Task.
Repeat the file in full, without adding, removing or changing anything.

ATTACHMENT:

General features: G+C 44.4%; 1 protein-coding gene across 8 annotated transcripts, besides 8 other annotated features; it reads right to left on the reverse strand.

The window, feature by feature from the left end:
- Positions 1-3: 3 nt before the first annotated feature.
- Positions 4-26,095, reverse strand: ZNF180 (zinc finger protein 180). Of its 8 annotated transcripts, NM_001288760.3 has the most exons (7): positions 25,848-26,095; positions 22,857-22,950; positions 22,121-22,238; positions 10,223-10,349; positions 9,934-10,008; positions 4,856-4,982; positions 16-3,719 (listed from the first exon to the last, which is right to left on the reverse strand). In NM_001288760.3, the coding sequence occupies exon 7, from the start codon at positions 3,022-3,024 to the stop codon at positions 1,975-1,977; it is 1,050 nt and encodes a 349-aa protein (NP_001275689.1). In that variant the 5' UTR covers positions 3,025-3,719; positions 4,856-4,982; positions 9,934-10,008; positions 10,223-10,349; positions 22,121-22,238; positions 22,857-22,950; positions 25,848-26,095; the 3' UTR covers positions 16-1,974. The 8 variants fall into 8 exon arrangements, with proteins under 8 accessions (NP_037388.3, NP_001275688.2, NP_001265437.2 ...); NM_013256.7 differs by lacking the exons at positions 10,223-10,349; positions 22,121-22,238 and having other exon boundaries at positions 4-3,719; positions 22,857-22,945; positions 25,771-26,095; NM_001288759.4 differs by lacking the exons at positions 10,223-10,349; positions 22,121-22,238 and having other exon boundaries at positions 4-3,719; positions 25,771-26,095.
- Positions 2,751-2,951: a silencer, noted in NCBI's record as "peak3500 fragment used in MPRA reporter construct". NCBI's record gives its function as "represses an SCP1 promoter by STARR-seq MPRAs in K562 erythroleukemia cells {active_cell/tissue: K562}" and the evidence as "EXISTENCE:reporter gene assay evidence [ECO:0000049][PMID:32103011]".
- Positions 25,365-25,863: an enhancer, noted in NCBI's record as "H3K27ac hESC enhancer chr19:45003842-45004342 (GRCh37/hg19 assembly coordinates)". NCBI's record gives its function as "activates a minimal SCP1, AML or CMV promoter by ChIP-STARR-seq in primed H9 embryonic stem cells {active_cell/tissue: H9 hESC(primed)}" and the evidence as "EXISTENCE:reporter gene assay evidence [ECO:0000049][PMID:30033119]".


General features: G+C 44.4%; 1 protein-coding gene across 8 annotated transcripts, besides 8 other annotated features; it reads right to left on the reverse strand.

The window, feature by feature from the left end:
- Positions 1-3: 3 nt before the first annotated feature.
- Positions 4-26,095, reverse strand: ZNF180 (zinc finger protein 180). Of its 8 annotated transcripts, NM_001288760.3 has the most exons (7): positions 25,848-26,095; positions 22,857-22,950; positions 22,121-22,238; positions 10,223-10,349; positions 9,934-10,008; positions 4,856-4,982; positions 16-3,719 (listed from the first exon to the last, which is right to left on the reverse strand). In NM_001288760.3, the coding sequence occupies exon 7, from the start codon at positions 3,022-3,024 to the stop codon at positions 1,975-1,977; it is 1,050 nt and encodes a 349-aa protein (NP_001275689.1). In that variant the 5' UTR covers positions 3,025-3,719; positions 4,856-4,982; positions 9,934-10,008; positions 10,223-10,349; positions 22,121-22,238; positions 22,857-22,950; positions 25,848-26,095; the 3' UTR covers positions 16-1,974. The 8 variants fall into 8 exon arrangements, with proteins under 8 accessions (NP_037388.3, NP_001275688.2, NP_001265437.2 ...); NM_013256.7 differs by lacking the exons at positions 10,223-10,349; positions 22,121-22,238 and having other exon boundaries at positions 4-3,719; positions 22,857-22,945; positions 25,771-26,095; NM_001288759.4 differs by lacking the exons at positions 10,223-10,349; positions 22,121-22,238 and having other exon boundaries at positions 4-3,719; positions 25,771-26,095.
- Positions 2,751-2,951: a silencer, noted in NCBI's record as "peak3500 fragment used in MPRA reporter construct". NCBI's record gives its function as "represses an SCP1 promoter by STARR-seq MPRAs in K562 erythroleukemia cells {active_cell/tissue: K562}" and the evidence as "EXISTENCE:reporter gene assay evidence [ECO:0000049][PMID:32103011]".
- Positions 25,365-25,863: an enhancer, noted in NCBI's record as "H3K27ac hESC enhancer chr19:45003842-45004342 (GRCh37/hg19 assembly coordinates)". NCBI's record gives its function as "activates a minimal SCP1, AML or CMV promoter by ChIP-STARR-seq in primed H9 embryonic stem cells {active_cell/tissue: H9 hESC(primed)}" and the evidence as "EXISTENCE:reporter gene assay evidence [ECO:0000049][PMID:30033119]".